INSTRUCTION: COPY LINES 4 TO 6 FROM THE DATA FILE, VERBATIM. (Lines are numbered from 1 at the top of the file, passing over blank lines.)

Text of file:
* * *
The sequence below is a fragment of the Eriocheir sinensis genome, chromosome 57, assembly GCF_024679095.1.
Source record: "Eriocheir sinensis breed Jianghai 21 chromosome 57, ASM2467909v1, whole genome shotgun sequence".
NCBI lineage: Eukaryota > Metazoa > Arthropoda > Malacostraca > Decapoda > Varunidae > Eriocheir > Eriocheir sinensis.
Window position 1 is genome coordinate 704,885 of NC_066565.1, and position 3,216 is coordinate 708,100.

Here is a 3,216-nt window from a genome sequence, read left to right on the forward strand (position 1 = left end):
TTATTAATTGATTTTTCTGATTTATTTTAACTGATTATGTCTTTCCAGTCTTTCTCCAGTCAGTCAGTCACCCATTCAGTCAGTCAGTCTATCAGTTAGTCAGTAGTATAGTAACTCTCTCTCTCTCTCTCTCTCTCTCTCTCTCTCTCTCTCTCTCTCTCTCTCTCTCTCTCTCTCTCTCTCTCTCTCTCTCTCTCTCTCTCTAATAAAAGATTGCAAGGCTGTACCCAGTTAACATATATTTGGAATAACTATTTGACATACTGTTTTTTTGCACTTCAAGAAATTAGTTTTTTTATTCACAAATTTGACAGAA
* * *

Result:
Window position 1 is genome coordinate 704,885 of NC_066565.1, and position 3,216 is coordinate 708,100.

Here is a 3,216-nt window from a genome sequence, read left to right on the forward strand (position 1 = left end):
TTATTAATTGATTTTTCTGATTTATTTTAACTGATTATGTCTTTCCAGTCTTTCTCCAGTCAGTCAGTCACCCATTCAGTCAGTCAGTCTATCAGTTAGTCAGTAGTATAGTAACTCTCTCTCTCTCTCTCTCTCTCTCTCTCTCTCTCTCTCTCTCTCTCTCTCTCTCTCTCTCTCTCTCTCTCTCTCTCTCTCTCTCTCTCTAATAAAAGATTGCAAGGCTGTACCCAGTTAACATATATTTGGAATAACTATTTGACATACTGTTTTTTTGCACTTCAAGAAATTAGTTTTTTTATTCACAAATTTGACAGAA